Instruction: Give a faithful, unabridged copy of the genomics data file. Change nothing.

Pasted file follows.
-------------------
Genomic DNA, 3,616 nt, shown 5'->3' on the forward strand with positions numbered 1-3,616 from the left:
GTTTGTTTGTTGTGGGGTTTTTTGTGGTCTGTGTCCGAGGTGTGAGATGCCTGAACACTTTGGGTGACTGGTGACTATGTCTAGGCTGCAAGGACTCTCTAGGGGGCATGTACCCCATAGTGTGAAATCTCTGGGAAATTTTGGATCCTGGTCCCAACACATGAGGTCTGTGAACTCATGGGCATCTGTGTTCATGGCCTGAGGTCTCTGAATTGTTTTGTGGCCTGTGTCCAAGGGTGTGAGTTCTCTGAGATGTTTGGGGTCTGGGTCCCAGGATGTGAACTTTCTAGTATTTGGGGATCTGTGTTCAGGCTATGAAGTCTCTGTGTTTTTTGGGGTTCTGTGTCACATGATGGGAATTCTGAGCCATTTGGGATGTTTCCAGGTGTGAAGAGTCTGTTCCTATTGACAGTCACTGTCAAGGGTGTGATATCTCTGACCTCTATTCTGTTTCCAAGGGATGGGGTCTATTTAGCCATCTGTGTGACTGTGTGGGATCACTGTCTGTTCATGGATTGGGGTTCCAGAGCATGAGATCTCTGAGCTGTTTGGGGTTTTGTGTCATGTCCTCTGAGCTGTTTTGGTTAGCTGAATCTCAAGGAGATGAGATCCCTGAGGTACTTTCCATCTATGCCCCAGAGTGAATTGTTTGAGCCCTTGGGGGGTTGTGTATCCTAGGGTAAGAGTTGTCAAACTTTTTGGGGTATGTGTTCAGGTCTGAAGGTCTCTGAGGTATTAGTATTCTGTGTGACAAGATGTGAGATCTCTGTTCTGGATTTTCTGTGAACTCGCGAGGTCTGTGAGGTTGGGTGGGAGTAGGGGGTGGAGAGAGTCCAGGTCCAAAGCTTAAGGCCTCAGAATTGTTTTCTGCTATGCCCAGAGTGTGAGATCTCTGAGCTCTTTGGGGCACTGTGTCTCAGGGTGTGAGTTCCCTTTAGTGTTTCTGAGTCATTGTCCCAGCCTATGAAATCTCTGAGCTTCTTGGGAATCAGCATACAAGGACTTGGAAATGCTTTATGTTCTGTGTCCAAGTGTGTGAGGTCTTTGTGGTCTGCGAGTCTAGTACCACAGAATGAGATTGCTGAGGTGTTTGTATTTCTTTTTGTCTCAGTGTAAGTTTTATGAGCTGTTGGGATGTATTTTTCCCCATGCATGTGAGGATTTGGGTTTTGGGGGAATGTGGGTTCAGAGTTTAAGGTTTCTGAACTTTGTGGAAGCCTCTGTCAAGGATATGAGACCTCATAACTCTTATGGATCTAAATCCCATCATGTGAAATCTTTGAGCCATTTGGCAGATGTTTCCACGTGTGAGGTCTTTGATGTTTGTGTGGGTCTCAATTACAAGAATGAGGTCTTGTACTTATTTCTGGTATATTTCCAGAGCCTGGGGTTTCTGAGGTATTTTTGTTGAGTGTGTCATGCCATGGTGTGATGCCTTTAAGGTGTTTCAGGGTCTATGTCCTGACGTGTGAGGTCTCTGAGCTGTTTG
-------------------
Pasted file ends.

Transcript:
Genomic DNA, 3,616 nt, shown 5'->3' on the forward strand with positions numbered 1-3,616 from the left:
GTTTGTTTGTTGTGGGGTTTTTTGTGGTCTGTGTCCGAGGTGTGAGATGCCTGAACACTTTGGGTGACTGGTGACTATGTCTAGGCTGCAAGGACTCTCTAGGGGGCATGTACCCCATAGTGTGAAATCTCTGGGAAATTTTGGATCCTGGTCCCAACACATGAGGTCTGTGAACTCATGGGCATCTGTGTTCATGGCCTGAGGTCTCTGAATTGTTTTGTGGCCTGTGTCCAAGGGTGTGAGTTCTCTGAGATGTTTGGGGTCTGGGTCCCAGGATGTGAACTTTCTAGTATTTGGGGATCTGTGTTCAGGCTATGAAGTCTCTGTGTTTTTTGGGGTTCTGTGTCACATGATGGGAATTCTGAGCCATTTGGGATGTTTCCAGGTGTGAAGAGTCTGTTCCTATTGACAGTCACTGTCAAGGGTGTGATATCTCTGACCTCTATTCTGTTTCCAAGGGATGGGGTCTATTTAGCCATCTGTGTGACTGTGTGGGATCACTGTCTGTTCATGGATTGGGGTTCCAGAGCATGAGATCTCTGAGCTGTTTGGGGTTTTGTGTCATGTCCTCTGAGCTGTTTTGGTTAGCTGAATCTCAAGGAGATGAGATCCCTGAGGTACTTTCCATCTATGCCCCAGAGTGAATTGTTTGAGCCCTTGGGGGGTTGTGTATCCTAGGGTAAGAGTTGTCAAACTTTTTGGGGTATGTGTTCAGGTCTGAAGGTCTCTGAGGTATTAGTATTCTGTGTGACAAGATGTGAGATCTCTGTTCTGGATTTTCTGTGAACTCGCGAGGTCTGTGAGGTTGGGTGGGAGTAGGGGGTGGAGAGAGTCCAGGTCCAAAGCTTAAGGCCTCAGAATTGTTTTCTGCTATGCCCAGAGTGTGAGATCTCTGAGCTCTTTGGGGCACTGTGTCTCAGGGTGTGAGTTCCCTTTAGTGTTTCTGAGTCATTGTCCCAGCCTATGAAATCTCTGAGCTTCTTGGGAATCAGCATACAAGGACTTGGAAATGCTTTATGTTCTGTGTCCAAGTGTGTGAGGTCTTTGTGGTCTGCGAGTCTAGTACCACAGAATGAGATTGCTGAGGTGTTTGTATTTCTTTTTGTCTCAGTGTAAGTTTTATGAGCTGTTGGGATGTATTTTTCCCCATGCATGTGAGGATTTGGGTTTTGGGGGAATGTGGGTTCAGAGTTTAAGGTTTCTGAACTTTGTGGAAGCCTCTGTCAAGGATATGAGACCTCATAACTCTTATGGATCTAAATCCCATCATGTGAAATCTTTGAGCCATTTGGCAGATGTTTCCACGTGTGAGGTCTTTGATGTTTGTGTGGGTCTCAATTACAAGAATGAGGTCTTGTACTTATTTCTGGTATATTTCCAGAGCCTGGGGTTTCTGAGGTATTTTTGTTGAGTGTGTCATGCCATGGTGTGATGCCTTTAAGGTGTTTCAGGGTCTATGTCCTGACGTGTGAGGTCTCTGAGCTGTTTG